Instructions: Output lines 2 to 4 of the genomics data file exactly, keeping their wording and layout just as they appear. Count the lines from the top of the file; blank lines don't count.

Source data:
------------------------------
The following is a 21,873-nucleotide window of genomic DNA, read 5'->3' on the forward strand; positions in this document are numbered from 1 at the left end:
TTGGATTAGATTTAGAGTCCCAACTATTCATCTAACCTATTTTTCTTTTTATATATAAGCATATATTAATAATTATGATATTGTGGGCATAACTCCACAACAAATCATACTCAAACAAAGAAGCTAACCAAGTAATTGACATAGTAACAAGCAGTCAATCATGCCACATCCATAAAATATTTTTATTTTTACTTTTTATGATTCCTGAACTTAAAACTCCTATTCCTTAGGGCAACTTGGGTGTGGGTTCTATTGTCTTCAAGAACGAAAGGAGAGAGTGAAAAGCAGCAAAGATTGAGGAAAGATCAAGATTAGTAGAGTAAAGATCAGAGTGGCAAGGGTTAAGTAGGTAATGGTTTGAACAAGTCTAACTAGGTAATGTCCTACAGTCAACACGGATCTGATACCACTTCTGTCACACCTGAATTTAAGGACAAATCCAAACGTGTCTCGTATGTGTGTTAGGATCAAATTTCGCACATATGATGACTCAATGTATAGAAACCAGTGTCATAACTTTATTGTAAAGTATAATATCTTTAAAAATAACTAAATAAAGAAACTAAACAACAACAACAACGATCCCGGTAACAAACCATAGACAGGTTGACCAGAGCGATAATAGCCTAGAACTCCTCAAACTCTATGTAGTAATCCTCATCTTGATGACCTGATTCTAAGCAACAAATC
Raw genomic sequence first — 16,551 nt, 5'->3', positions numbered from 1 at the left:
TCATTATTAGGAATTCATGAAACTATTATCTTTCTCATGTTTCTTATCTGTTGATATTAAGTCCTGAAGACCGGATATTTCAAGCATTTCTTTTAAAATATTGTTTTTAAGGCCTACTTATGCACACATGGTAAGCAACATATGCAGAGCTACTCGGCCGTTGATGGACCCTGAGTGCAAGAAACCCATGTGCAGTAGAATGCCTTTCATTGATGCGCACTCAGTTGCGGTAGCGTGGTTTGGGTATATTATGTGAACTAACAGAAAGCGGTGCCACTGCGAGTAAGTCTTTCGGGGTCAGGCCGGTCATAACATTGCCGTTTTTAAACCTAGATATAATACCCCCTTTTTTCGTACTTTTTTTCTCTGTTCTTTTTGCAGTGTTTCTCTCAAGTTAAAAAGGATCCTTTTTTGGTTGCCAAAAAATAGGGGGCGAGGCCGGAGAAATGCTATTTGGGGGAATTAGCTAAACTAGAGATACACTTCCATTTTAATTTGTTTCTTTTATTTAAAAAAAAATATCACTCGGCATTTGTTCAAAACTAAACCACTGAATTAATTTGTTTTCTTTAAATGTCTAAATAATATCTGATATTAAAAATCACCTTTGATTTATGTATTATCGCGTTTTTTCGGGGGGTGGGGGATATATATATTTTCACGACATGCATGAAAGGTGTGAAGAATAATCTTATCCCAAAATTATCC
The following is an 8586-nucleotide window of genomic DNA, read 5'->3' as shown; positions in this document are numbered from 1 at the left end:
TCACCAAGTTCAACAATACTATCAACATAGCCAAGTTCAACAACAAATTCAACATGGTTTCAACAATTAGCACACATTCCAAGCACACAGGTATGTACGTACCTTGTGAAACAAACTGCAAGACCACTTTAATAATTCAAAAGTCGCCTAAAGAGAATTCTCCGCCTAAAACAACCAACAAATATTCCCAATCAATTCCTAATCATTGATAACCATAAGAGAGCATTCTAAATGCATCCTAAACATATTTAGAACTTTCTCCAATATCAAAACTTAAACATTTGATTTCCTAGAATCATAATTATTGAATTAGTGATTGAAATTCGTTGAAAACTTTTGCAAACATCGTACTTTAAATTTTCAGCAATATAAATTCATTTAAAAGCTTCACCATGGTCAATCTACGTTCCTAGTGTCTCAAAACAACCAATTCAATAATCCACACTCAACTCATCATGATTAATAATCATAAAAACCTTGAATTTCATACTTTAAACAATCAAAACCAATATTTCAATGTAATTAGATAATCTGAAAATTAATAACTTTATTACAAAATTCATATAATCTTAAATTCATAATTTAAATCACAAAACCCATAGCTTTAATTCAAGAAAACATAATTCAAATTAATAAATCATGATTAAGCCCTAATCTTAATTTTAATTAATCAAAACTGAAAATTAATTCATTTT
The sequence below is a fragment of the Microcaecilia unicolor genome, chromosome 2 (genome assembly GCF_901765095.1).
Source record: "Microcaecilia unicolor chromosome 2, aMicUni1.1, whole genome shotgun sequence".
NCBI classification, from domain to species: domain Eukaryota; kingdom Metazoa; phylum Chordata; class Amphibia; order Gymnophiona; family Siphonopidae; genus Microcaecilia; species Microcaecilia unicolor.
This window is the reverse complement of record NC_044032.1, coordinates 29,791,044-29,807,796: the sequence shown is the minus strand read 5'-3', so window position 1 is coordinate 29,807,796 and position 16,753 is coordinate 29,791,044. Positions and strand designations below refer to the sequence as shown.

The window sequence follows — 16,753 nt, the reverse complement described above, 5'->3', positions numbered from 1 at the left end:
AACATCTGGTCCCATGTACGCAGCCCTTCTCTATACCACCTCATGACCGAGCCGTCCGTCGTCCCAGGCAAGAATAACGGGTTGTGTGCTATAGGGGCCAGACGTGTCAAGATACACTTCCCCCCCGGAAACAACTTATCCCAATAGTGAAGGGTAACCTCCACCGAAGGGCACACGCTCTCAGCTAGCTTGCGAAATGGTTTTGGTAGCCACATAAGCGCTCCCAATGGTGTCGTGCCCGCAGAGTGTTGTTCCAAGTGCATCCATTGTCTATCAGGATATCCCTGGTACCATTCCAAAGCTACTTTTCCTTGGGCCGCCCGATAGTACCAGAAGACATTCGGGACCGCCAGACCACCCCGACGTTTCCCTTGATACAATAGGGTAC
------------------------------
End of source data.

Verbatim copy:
TTGGATTAGATTTAGAGTCCCAACTATTCATCTAACCTATTTTTCTTTTTATATATAAGCATATATTAATAATTATGATATTGTGGGCATAACTCCACAACAAATCATACTCAAACAAAGAAGCTAACCAAGTAATTGACATAGTAACAAGCAGTCAATCATGCCACATCCATAAAATATTTTTATTTTTACTTTTTATGATTCCTGAACTTAAAACTCCTATTCCTTAGGGCAACTTGGGTGTGGGTTCTATTGTCTTCAAGAACGAAAGGAGAGAGTGAAAAGCAGCAAAGATTGAGGAAAGATCAAGATTAGTAGAGTAAAGATCAGAGTGGCAAGGGTTAAGTAGGTAATGGTTTGAACAAGTCTAACTAGGTAATGTCCTACAGTCAACACGGATCTGATACCACTTCTGTCACACCTGAATTTAAGGACAAATCCAAACGTGTCTCGTATGTGTGTTAGGATCAAATTTCGCACATATGATGACTCAATGTATAGAAACCAGTGTCATAACTTTATTGTAAAGTATAATATCTTTAAAAATAACTAAATAAAGAAACTAAACAACAACAACAACGATCCCGGTAACAAACCATAGACAGGTTGACCAGAGCGATAATAGCCTAGAACTCCTCAAACTCTATGTAGTAATCCTCATCTTGATGACCTGATTCTAAGCAACAAATC
Raw genomic sequence first — 16,551 nt, 5'->3', positions numbered from 1 at the left:
TCATTATTAGGAATTCATGAAACTATTATCTTTCTCATGTTTCTTATCTGTTGATATTAAGTCCTGAAGACCGGATATTTCAAGCATTTCTTTTAAAATATTGTTTTTAAGGCCTACTTATGCACACATGGTAAGCAACATATGCAGAGCTACTCGGCCGTTGATGGACCCTGAGTGCAAGAAACCCATGTGCAGTAGAATGCCTTTCATTGATGCGCACTCAGTTGCGGTAGCGTGGTTTGGGTATATTATGTGAACTAACAGAAAGCGGTGCCACTGCGAGTAAGTCTTTCGGGGTCAGGCCGGTCATAACATTGCCGTTTTTAAACCTAGATATAATACCCCCTTTTTTCGTACTTTTTTTCTCTGTTCTTTTTGCAGTGTTTCTCTCAAGTTAAAAAGGATCCTTTTTTGGTTGCCAAAAAATAGGGGGCGAGGCCGGAGAAATGCTATTTGGGGGAATTAGCTAAACTAGAGATACACTTCCATTTTAATTTGTTTCTTTTATTTAAAAAAAAATATCACTCGGCATTTGTTCAAAACTAAACCACTGAATTAATTTGTTTTCTTTAAATGTCTAAATAATATCTGATATTAAAAATCACCTTTGATTTATGTATTATCGCGTTTTTTCGGGGGGTGGGGGATATATATATTTTCACGACATGCATGAAAGGTGTGAAGAATAATCTTATCCCAAAATTATCC